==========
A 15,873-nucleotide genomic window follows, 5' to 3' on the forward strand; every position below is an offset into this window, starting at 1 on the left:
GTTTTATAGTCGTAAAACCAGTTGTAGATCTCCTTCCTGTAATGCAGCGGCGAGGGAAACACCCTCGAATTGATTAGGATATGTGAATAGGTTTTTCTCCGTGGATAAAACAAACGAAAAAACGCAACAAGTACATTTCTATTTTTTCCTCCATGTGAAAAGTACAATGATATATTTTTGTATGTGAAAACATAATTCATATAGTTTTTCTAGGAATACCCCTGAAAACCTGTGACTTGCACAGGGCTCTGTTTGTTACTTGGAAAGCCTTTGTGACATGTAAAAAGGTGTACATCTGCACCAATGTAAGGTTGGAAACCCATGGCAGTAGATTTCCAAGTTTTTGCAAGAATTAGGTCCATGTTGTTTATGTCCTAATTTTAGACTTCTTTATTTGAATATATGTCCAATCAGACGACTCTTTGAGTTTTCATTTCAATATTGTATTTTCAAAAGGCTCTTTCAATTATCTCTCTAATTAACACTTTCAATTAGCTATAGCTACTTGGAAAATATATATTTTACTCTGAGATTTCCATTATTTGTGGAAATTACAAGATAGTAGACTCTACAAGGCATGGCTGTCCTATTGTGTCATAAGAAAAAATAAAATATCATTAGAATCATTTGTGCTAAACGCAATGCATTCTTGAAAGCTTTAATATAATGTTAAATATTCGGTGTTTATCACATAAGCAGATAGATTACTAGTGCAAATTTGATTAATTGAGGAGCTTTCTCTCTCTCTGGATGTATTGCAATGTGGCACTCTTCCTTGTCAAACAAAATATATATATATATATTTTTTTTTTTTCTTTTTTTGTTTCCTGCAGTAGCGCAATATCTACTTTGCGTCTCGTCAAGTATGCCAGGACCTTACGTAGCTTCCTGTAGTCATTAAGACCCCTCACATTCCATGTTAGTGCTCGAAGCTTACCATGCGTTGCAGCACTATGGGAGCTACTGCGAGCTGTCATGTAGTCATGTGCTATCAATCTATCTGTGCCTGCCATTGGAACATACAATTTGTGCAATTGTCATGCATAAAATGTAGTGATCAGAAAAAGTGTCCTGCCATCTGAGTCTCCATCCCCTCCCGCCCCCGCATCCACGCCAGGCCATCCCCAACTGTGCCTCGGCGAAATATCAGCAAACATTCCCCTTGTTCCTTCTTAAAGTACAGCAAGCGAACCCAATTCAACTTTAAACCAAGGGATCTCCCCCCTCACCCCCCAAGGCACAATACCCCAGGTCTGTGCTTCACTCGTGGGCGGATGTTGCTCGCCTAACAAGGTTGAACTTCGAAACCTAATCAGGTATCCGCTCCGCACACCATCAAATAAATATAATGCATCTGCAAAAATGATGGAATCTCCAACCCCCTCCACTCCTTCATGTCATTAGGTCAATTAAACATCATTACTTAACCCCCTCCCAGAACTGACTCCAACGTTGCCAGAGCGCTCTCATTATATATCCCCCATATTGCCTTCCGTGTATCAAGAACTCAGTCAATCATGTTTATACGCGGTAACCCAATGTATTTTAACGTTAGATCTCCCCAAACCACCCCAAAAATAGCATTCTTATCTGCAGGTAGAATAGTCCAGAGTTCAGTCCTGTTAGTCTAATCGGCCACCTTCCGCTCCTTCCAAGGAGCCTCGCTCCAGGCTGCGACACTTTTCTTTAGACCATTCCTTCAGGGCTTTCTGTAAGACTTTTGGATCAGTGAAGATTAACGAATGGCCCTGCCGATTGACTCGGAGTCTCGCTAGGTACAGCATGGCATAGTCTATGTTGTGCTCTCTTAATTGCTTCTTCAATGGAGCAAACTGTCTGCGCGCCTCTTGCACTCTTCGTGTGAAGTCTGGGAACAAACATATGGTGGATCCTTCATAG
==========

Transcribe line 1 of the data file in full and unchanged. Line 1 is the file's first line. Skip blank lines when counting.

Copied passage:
A 15,873-nucleotide genomic window follows, 5' to 3' on the forward strand; every position below is an offset into this window, starting at 1 on the left: